The coupling of the logic circuitry 16 and cache circuitry 14 in the conventional microprocessor 10 allows recently used data or instructions in the cache to be readily available to the processor, instead of requiring the processor to search for the data or instructions as in the case where distant, slow Dynamic Random Access Memory (DRAM) is used. Typically, the decoupling capacitors 12 are located along side or placed in various locations among the logic and cache circuitry, as shown in the figure. The area above the logic and cache circuitry contains metal inter-connection and inter-layer dielectric material.
In today's VLSI processor class, such as the Pentium 4 or PowerPC, the on-chip cache often occupies a large amount of chip area. In some cases, the total cache size takes more than two thirds of the chip area. Also, the processors tend to run at high frequencies, typically in the GHz range. Integrated circuits operating at such high frequencies are frequently susceptible to various forms of interference, such as, signal coupling and radio frequency interference. Typically, to avoid such interference in the memory block, a substantial amount of space above the circuit structure is left unused for signal routing, This space can be a useful location for de-coupling capacitor construction.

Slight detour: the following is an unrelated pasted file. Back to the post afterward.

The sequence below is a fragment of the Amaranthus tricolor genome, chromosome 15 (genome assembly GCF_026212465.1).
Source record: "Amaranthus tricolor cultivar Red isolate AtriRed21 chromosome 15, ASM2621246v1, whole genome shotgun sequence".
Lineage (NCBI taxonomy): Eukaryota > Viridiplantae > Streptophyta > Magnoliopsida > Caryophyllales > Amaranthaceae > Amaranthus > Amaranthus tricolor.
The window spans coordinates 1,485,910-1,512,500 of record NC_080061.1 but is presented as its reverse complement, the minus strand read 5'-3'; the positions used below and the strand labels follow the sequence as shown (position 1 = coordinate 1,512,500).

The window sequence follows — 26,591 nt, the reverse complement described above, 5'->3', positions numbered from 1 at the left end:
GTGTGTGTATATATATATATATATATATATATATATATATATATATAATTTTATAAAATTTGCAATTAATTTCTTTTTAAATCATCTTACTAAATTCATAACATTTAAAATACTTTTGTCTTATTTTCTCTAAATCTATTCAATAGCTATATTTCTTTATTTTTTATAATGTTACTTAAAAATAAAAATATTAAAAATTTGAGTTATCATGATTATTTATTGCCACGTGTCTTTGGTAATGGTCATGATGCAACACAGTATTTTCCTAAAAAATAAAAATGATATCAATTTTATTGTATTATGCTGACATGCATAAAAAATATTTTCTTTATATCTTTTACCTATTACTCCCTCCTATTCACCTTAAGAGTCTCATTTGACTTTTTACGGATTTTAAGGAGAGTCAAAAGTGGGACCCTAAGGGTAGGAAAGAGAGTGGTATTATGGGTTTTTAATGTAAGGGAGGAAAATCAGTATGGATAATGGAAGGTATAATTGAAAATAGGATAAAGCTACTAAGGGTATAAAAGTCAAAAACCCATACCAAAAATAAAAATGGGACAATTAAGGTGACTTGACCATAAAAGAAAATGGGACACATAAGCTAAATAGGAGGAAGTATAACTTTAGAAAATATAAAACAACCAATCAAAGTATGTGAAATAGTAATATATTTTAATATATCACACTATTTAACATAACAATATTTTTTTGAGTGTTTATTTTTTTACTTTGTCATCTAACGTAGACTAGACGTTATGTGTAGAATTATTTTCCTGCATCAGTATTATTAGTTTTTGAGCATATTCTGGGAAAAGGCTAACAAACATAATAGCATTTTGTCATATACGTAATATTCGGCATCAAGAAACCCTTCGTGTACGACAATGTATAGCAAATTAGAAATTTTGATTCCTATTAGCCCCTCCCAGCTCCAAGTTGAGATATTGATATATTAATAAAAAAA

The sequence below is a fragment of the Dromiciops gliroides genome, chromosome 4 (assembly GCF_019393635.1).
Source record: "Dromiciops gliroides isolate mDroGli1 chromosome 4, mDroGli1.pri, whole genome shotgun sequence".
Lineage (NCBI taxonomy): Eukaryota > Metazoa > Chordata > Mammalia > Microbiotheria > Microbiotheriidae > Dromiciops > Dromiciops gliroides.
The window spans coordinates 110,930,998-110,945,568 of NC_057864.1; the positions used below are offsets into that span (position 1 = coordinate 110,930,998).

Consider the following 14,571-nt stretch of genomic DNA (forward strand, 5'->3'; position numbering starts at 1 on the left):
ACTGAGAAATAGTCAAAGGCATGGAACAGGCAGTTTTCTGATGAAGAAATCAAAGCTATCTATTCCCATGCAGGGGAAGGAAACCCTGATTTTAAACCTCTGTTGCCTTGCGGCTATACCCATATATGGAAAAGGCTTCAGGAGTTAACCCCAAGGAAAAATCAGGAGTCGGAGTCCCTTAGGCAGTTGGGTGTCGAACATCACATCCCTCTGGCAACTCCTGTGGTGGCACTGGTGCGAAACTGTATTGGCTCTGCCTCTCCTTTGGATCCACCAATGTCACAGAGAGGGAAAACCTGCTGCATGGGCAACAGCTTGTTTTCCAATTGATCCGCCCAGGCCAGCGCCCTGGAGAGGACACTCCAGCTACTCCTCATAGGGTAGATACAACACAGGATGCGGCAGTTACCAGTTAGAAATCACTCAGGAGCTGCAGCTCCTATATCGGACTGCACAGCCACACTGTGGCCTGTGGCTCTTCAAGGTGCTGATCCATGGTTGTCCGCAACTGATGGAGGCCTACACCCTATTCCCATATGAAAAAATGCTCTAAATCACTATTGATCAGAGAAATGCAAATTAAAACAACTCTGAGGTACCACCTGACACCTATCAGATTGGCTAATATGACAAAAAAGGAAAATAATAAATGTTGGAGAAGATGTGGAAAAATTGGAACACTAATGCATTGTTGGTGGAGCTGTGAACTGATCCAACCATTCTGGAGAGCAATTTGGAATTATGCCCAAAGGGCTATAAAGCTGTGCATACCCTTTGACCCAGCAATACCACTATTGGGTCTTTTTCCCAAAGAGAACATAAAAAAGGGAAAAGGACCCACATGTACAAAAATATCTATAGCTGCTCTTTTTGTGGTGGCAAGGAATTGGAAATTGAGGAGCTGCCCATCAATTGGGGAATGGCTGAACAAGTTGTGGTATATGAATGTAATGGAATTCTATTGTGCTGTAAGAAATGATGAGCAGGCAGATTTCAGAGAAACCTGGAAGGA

The prior art is replete with methods to counter this problem. Most of the prior art attempts to overcome the above stated problems by increasing the chip area to accommodate a larger de-coupling capacitance. One of the advantages of SOI technology is the small parasitic capacitance which results in small de-coupling capacitances. However, the solutions put forth by the prior art tend to be costly.